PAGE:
Heel pain affects the back or underside of the heel, often producing a sharp pinching or dull ache. Although heel pain is unlikely to be a symptom of a serious condition, it can get in the way of enjoying normal, everyday activities. Because we use our feet a lot, this kind of pain tends to be consistently distracting, if not debilitating. For this reason, it is important to identify the causes of heel pain in a timely matter.
Rheumatoid arthritis is a common autoimmune disorder that causes the immune system to attack its own, healthy tissues. This condition affects joints but can also cause painful skin and eyes, and lead to problems with the heart, lungs, and blood vessels. Without treatment or improvement, arthritis can damage the lining of joints, causing painful swelling and deformities. Because rheumatoid arthritis affects smaller joints before impacting larger joints such as the heel, it is likely people with arthritis-based heel pain already know they have this condition.
A stress fracture is a small break or cracks in a bone. Caused by falls and overuse, such as long-distance running, the injuries often affect the feet and legs, since they carry the weight of the whole body. People most at risk are athletes and those with weakened bones. Few people notice stress fractures at first, but tenderness around the injury increases over time and often accompanies swelling. Although most small fractures heal with time and rest, some stress fractures fail to repair themselves and cause chronic pain. A doctor will confirm a stress fracture diagnosis by taking an x-ray of the bone.
Sarcoidosis is the growth of small cells or granulomas. Scientists are not certain what causes this condition, although they believe there is a link to allergic reactions and immune responses. Symptoms of sarcoidosis are variable and depend on where the granulomas develop. Areas often affected include the lungs, eyes, lymph, and skin. If the condition affects the skin around the ankle, this could cause heel pain. Other signs usually accompany this symptom, such as red bumps on the skin. A doctor can diagnose sarcoidosis and recommend treatments. Although there is no cure, the condition often goes away over time.
Plantar fasciitis is a common cause of heel pain. Many people with this condition describe it as a sharp, stabbing pain that is worse in the morning when they start to move and walk about. After walking for a few minutes, most find the pain decreases but will increase with exertion. The risk of developing plantar fasciitis is higher for runners, those who are obese, and people who wear shoes lacking proper support. Stress on a band of tissue that connects the heel bone to the toes causes the condition, either because it leads to excess pressure or overuse and subsequently, inflammation. Treatment involves rest, supportive insoles, and reaching or maintaining a healthy weight.
The peripheral nervous system links the brain and spinal cord to the rest of the body. Injury or disease damage to this essential nerve can cause pain and weakness. Many people experience tingling or burning sensations, as well. These symptoms stem from the degradation of signals from the brain to the body -- areas further away, such as these extremities, face a more significant impact.
Paget's disease causes overproduction of new bone cells, sometimes resulting in deformities. Most common in the pelvis, spine, skull, and legs, the condition can affect the heel, too. The first symptom is bone pain, possibly limited to the heel, or widespread across the body. Because there is a strong genetic link, Paget's disease often runs in families. The condition worsens over time and can cause hearing loss, broken bones, and nerve damage.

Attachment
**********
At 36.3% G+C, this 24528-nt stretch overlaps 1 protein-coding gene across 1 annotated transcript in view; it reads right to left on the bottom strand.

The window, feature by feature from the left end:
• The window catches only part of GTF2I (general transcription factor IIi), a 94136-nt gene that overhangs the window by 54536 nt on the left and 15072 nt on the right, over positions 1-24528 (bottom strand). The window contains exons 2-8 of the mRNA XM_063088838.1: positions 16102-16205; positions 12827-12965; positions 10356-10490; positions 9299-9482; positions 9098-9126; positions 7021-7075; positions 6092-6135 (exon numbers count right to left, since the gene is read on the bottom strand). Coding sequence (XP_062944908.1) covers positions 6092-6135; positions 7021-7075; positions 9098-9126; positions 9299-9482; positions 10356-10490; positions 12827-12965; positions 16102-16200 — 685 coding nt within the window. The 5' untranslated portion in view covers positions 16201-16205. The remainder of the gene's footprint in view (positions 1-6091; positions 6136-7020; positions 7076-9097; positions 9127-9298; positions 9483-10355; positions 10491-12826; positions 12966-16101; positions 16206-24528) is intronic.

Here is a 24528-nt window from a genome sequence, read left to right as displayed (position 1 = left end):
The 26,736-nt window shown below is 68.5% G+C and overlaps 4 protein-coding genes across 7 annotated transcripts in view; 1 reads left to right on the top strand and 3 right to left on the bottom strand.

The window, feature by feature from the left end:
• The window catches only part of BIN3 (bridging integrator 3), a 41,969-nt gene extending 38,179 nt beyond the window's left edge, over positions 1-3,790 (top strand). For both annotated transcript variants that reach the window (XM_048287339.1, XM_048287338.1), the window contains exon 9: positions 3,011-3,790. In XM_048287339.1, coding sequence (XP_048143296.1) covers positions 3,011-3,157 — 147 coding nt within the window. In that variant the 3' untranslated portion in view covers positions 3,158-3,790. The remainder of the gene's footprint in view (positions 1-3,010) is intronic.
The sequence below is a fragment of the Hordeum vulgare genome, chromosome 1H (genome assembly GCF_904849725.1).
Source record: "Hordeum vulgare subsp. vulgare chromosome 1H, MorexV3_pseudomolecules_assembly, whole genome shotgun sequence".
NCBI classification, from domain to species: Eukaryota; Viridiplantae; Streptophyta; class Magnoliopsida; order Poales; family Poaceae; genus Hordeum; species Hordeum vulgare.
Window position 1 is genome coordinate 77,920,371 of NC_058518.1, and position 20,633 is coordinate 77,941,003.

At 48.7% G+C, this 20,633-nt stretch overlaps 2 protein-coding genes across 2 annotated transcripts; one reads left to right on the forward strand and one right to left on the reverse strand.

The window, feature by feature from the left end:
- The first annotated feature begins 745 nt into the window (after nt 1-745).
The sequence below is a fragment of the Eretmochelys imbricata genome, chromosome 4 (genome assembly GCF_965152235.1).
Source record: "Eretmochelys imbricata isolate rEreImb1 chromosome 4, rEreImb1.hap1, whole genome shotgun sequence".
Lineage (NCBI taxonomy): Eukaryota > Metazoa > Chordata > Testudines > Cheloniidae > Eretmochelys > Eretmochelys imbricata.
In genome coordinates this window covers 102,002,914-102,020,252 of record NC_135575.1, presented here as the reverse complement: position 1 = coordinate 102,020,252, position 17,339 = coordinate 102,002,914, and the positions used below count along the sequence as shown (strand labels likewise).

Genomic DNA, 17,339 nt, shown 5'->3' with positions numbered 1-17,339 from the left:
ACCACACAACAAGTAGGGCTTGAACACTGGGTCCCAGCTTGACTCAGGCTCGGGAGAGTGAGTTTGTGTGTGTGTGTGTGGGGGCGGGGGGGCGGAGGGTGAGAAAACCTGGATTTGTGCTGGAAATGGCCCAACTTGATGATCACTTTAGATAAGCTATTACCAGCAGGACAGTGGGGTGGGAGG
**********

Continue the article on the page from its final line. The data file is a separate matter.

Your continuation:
Osteomyelitis is a bone infection that can spread from other tissues via blood vessels or start in the bone itself. Bone pain following a heel injury could be due to osteomyelitis. People with diabetes are at higher risk of this infection, especially if they are prone to ulcers. Besides heel pain, additional symptoms include fever, swelling, and fatigue.
Bursitis often impacts the hip, shoulder, and elbow, but can also affect the heel, knee, and big toe. Inflammation of small fluid sacs called bursae, which normally cushion tissues around joints, cause the condition. When the bursae become inflamed, people experience pain when moving the affected area. Those at risk include people with obesity, older adults, and people who carry out repetitive motions on a regular basis. Repetitive movements can put pressure on the bursae, which is why the condition often affects people with hobbies or professions such as playing musical instruments and gardening.
The Achilles tendon connects the heel bone to the calf muscles. It is a strong cord, but once it incurs damage, it is far more likely to sustain injury again. Breaking or injuring the Achilles tendon makes walking difficult or impossible. Sharp pain centers on the site of the injury but also affects the heel. Additional symptoms include the sensation of being kicked in the leg and a popping sound when the injury occurs. Athletic individuals commonly fall victim to this injury, but it can happen to anyone and may ultimately require surgery to repair the tendon.
Overuse of the Achilles tendon can lead to Achilles tendinitis. Runners are most often affected, particularly those who have recently increased their pace or started to run on uneven trails rather than a road or track. Another at-risk group is adults who play intense sports such as soccer, football, or basketball on an irregular basis, especially if they fail to warm up the muscles adequately. Besides heel pain, Achilles tendinitis causes aches in the calf and tenderness following the injury.
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